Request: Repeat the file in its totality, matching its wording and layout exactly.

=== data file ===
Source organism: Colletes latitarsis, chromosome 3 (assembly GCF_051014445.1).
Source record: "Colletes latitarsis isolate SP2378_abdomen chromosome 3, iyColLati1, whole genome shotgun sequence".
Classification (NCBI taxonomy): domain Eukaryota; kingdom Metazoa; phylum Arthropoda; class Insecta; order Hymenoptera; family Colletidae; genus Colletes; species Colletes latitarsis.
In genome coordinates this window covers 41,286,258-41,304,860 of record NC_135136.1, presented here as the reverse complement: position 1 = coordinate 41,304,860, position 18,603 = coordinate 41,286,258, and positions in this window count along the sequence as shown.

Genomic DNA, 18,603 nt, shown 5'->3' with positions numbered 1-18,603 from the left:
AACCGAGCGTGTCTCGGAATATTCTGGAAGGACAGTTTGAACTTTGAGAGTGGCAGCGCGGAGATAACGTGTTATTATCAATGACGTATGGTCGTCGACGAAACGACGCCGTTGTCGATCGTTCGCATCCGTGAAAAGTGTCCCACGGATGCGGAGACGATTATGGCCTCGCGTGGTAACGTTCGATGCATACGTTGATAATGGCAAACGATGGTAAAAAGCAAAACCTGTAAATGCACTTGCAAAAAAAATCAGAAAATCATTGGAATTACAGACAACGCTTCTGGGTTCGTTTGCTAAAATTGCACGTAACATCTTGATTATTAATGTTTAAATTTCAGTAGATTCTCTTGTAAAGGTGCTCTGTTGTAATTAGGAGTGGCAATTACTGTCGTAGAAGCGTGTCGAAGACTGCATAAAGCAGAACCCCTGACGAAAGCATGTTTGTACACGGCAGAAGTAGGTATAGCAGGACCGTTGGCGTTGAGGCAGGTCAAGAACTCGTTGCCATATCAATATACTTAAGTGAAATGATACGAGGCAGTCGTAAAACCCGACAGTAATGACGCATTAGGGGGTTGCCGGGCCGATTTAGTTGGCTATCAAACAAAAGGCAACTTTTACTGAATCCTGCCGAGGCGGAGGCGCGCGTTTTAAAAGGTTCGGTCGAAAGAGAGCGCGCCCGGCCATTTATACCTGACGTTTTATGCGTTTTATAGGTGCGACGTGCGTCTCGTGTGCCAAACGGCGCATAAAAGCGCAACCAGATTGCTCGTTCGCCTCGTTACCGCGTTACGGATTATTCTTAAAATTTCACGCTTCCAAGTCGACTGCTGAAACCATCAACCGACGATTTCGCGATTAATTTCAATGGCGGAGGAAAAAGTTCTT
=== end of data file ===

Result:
Source organism: Colletes latitarsis, chromosome 3 (assembly GCF_051014445.1).
Source record: "Colletes latitarsis isolate SP2378_abdomen chromosome 3, iyColLati1, whole genome shotgun sequence".
Classification (NCBI taxonomy): domain Eukaryota; kingdom Metazoa; phylum Arthropoda; class Insecta; order Hymenoptera; family Colletidae; genus Colletes; species Colletes latitarsis.
In genome coordinates this window covers 41,286,258-41,304,860 of record NC_135136.1, presented here as the reverse complement: position 1 = coordinate 41,304,860, position 18,603 = coordinate 41,286,258, and positions in this window count along the sequence as shown.

Genomic DNA, 18,603 nt, shown 5'->3' with positions numbered 1-18,603 from the left:
AACCGAGCGTGTCTCGGAATATTCTGGAAGGACAGTTTGAACTTTGAGAGTGGCAGCGCGGAGATAACGTGTTATTATCAATGACGTATGGTCGTCGACGAAACGACGCCGTTGTCGATCGTTCGCATCCGTGAAAAGTGTCCCACGGATGCGGAGACGATTATGGCCTCGCGTGGTAACGTTCGATGCATACGTTGATAATGGCAAACGATGGTAAAAAGCAAAACCTGTAAATGCACTTGCAAAAAAAATCAGAAAATCATTGGAATTACAGACAACGCTTCTGGGTTCGTTTGCTAAAATTGCACGTAACATCTTGATTATTAATGTTTAAATTTCAGTAGATTCTCTTGTAAAGGTGCTCTGTTGTAATTAGGAGTGGCAATTACTGTCGTAGAAGCGTGTCGAAGACTGCATAAAGCAGAACCCCTGACGAAAGCATGTTTGTACACGGCAGAAGTAGGTATAGCAGGACCGTTGGCGTTGAGGCAGGTCAAGAACTCGTTGCCATATCAATATACTTAAGTGAAATGATACGAGGCAGTCGTAAAACCCGACAGTAATGACGCATTAGGGGGTTGCCGGGCCGATTTAGTTGGCTATCAAACAAAAGGCAACTTTTACTGAATCCTGCCGAGGCGGAGGCGCGCGTTTTAAAAGGTTCGGTCGAAAGAGAGCGCGCCCGGCCATTTATACCTGACGTTTTATGCGTTTTATAGGTGCGACGTGCGTCTCGTGTGCCAAACGGCGCATAAAAGCGCAACCAGATTGCTCGTTCGCCTCGTTACCGCGTTACGGATTATTCTTAAAATTTCACGCTTCCAAGTCGACTGCTGAAACCATCAACCGACGATTTCGCGATTAATTTCAATGGCGGAGGAAAAAGTTCTT